To predict final clinical outcome (week 8 HamD percent change) using a combination of baseline rACC theta current density (continuous) and early improvement (continuous), we applied an ANCOVA model. The ANCOVA included variables for week-2-HamD-percent-change (continuous) and baseline-theta-current-density (continuous) as covariates of interest, as well as a factor of Treatment (2 levels). The continuous variables were centered to avoid co-linearity. The ANCOVA also included all 2-way interactions and the 3-way interaction. A separate ANCOVA was conducted for each ROI.

3. Results

3.1 Week 2 HamD percent change

At week 2 the medication group (n = 37) showed a mean percent change in HamD of 35.6% (S.D. 27.1%). The placebo group (n = 35) showed a mean week 2 HamD percent change of 31.1% (S.D. 27.2%). Percent change in HamD at week 2 was a highly significant predictor of week 8 HamD percent change in both the medication group (β = 0.711, P <0.001) and the placebo group (β = 0.605, P = 0.004).

3.2 Theta current density and HamD percent change at multiple time points

The multilevel mixed-effects regression showed a significant effect of baseline rACC theta current density by Visit (χ25 = 11.30, P = 0.046). The marginal effects of rACC by visit are listed in Table 2. rACC was significantly related to HamD percent change only at week 2 and week 8. At both time points, elevated baseline rACC theta current density was associated with greater decrease in symptoms. There was no significant difference by treatment group on the effect of rACC theta current density by Visit (χ24 = 2.81, P = 0.590).

Table 2
Marginal Effects of Theta Current Density by Visit

In the mOFC region, the multilevel mixed-effects regression the effect of baseline theta current density by Visit approached significance (χ25 = 10.70, P = 0.058). For comparison to rACC the marginal effects of mOFC by visit are listed in Table 2, even though the interaction by Visit was not significant. There was no significant difference by treatment group on the effect of mOFC theta current density by visit (χ24 = 3.91, P = 0.418).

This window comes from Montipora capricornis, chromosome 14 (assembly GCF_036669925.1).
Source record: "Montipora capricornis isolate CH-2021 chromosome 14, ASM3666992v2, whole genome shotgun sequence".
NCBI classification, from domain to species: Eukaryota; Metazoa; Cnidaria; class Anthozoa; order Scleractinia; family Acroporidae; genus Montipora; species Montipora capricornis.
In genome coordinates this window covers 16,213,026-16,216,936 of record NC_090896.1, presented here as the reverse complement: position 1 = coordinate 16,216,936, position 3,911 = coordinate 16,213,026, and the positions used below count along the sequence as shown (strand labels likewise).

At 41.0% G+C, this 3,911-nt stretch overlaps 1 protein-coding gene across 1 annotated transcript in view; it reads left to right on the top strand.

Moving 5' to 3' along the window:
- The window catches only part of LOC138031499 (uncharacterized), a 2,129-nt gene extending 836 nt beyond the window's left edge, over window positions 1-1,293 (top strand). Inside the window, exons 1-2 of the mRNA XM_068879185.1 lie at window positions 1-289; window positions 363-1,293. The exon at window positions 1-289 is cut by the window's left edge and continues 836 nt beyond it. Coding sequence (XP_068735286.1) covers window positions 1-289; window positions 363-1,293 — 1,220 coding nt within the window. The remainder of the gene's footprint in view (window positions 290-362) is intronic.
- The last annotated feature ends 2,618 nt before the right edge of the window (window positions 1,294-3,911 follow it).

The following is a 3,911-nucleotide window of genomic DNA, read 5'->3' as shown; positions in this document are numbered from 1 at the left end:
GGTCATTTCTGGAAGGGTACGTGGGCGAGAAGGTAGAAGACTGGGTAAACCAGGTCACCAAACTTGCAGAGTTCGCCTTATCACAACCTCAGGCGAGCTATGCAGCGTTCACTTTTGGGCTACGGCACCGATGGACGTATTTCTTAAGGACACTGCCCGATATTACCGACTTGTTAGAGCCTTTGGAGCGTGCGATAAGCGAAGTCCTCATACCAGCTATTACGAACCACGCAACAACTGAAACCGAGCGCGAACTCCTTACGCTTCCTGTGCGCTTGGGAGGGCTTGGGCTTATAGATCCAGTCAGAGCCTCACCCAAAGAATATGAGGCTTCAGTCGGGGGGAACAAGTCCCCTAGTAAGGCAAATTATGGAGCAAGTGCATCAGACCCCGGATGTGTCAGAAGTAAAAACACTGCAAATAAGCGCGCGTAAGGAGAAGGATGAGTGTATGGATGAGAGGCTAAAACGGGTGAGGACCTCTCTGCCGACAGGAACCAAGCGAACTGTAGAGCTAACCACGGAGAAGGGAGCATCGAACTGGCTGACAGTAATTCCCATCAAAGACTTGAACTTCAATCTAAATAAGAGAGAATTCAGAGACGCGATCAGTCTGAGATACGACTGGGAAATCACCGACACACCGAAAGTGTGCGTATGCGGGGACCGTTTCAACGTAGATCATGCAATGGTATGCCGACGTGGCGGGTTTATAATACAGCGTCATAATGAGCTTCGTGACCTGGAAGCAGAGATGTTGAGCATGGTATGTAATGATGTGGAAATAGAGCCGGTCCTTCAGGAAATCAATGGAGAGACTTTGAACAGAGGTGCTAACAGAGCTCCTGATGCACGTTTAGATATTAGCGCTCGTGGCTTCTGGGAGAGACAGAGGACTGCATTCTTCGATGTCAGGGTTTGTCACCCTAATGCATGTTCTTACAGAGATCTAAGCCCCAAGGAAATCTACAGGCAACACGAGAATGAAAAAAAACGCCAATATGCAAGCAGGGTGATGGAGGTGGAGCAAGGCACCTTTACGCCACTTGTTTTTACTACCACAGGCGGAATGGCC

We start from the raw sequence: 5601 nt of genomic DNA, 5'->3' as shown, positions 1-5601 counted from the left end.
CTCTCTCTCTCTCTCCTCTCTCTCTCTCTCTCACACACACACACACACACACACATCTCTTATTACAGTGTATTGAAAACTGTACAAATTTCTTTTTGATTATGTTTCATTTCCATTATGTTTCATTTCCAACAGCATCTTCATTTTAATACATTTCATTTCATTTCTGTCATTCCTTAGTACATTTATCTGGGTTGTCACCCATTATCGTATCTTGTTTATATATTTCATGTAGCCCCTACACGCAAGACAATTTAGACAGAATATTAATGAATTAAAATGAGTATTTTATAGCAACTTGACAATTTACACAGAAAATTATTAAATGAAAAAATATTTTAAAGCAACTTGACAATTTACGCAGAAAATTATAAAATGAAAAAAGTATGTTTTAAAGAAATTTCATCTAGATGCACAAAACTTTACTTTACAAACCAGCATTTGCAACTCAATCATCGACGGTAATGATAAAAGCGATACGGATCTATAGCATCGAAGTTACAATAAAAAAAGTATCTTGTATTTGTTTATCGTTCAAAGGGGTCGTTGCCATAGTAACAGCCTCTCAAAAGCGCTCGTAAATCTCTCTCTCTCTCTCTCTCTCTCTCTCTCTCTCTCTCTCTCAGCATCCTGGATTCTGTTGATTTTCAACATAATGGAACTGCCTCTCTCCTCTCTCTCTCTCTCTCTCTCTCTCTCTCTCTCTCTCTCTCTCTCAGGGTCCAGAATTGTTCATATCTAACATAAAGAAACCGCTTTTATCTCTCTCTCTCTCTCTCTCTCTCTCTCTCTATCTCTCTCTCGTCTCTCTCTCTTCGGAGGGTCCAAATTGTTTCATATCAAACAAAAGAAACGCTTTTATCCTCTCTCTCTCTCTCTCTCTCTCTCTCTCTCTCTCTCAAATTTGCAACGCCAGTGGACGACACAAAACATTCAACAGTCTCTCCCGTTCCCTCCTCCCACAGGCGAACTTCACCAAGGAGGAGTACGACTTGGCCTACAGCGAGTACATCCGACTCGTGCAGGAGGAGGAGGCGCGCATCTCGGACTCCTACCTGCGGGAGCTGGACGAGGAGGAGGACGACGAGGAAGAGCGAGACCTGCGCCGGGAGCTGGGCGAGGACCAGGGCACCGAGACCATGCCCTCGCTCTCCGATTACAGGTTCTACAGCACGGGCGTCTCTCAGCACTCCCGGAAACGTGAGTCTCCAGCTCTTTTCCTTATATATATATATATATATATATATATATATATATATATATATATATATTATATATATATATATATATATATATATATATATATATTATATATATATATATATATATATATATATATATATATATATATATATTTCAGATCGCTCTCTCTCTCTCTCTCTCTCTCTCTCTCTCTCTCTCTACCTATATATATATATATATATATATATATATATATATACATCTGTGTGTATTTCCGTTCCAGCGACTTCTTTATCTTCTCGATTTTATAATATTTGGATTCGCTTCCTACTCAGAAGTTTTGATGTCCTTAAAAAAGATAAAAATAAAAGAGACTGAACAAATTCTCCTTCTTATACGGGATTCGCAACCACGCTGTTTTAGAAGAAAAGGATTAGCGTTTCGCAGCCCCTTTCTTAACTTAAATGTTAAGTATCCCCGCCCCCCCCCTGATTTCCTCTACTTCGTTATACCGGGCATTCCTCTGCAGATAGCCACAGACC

3.3 Combining early improvement and baseline theta current density

The full results of the ANCOVA are shown in Table 3. In ANCOVA including the rACC, the overall model was significant (F7, 64 = 5.64, P < 0.001), and explained 38.2% of the variance in week 8 HamD percent change. There was a highly significant main effect of week-2-HamD-percent-change on week-8-HamD-percent-change (F1, 64 = 18.18, P < 0.001). The factor Treatment also had a significant effect (F1, 64 = 5.05, P = 0.028). The three-way interaction of week-2-HamD-percent-change × Treatment × rACC was also significant (F1, 64 = 4.24, P = 0.044).

Table 3

Figure 2 illustrates the relationship, by treatment, among baseline rACC theta current density, early improvement, and percent change in HamD at eight weeks. Medication subjects with robust early improvement showed almost no relationship between rACC theta current density and final clinical outcome. However, subjects with little to no early improvement showed a strong relationship between theta current density and final clinical outcome. In placebo-treated subjects, rACC theta current density and week-8-HamD-percent-change showed a different relationship. Placebo subjects with robust early improvement show a slight positive relationship between rACC theta current density and week-8-HamD-percent-change. However, placebo subjects with little to no early improvement show a slight negative relationship between rACC theta current density and week-8-HamD-percent-change.

Figure 2
Pretreatment rACC Theta Current Density and Week Eight HamD Percent Change by Early Improvement

In the ANCOVA including the mOFC, the overall model was significant (F7, 64 = 5.64, P < 0.001), and explained 37.7% of the variance in week-8-HamD-percent-change. There was also a highly significant main effect of week-2-HamD-percent-change on week-8-HamD-percent-change (F1, 64 = 16.10, P < 0.001). The factor of Treatment was significant (F1, 64 = 4.82, P = 0.032). The three-way interaction of week-2-HamD-percent-change × Treatment × mOFC showed a similar overall pattern as seen in the rACC but did not reach significance (F1, 64 = 3.22, P = 0.077).

4. Discussion

As hypothesized, the present study showed that across treatments early improvement in symptoms was significantly correlated with final clinical outcome, agreeing with numerous previous reports (Szegedi et al., 2003; Katz et al., 2004; Papakostas et al., 2007; Stassen et al., 2007; Szegedi et al., 2009). Further results demonstrated, for the first time, relationships among early improvement in depressive symptoms, pretreatment rACC/mOFC activity, and clinical outcome. Higher pretreatment rACC theta current density was associated with greater symptom improvement at both week 2 and week 8. A similar trend was seen in the mOFC. Finally, combining early improvement and baseline rACC theta current density in a single analysis revealed a significant interaction of these variables in predicting week 8 outcomes. The interaction showed a differential effect of rACC/mOFC theta current density depending on type of treatment and the degree of early improvement.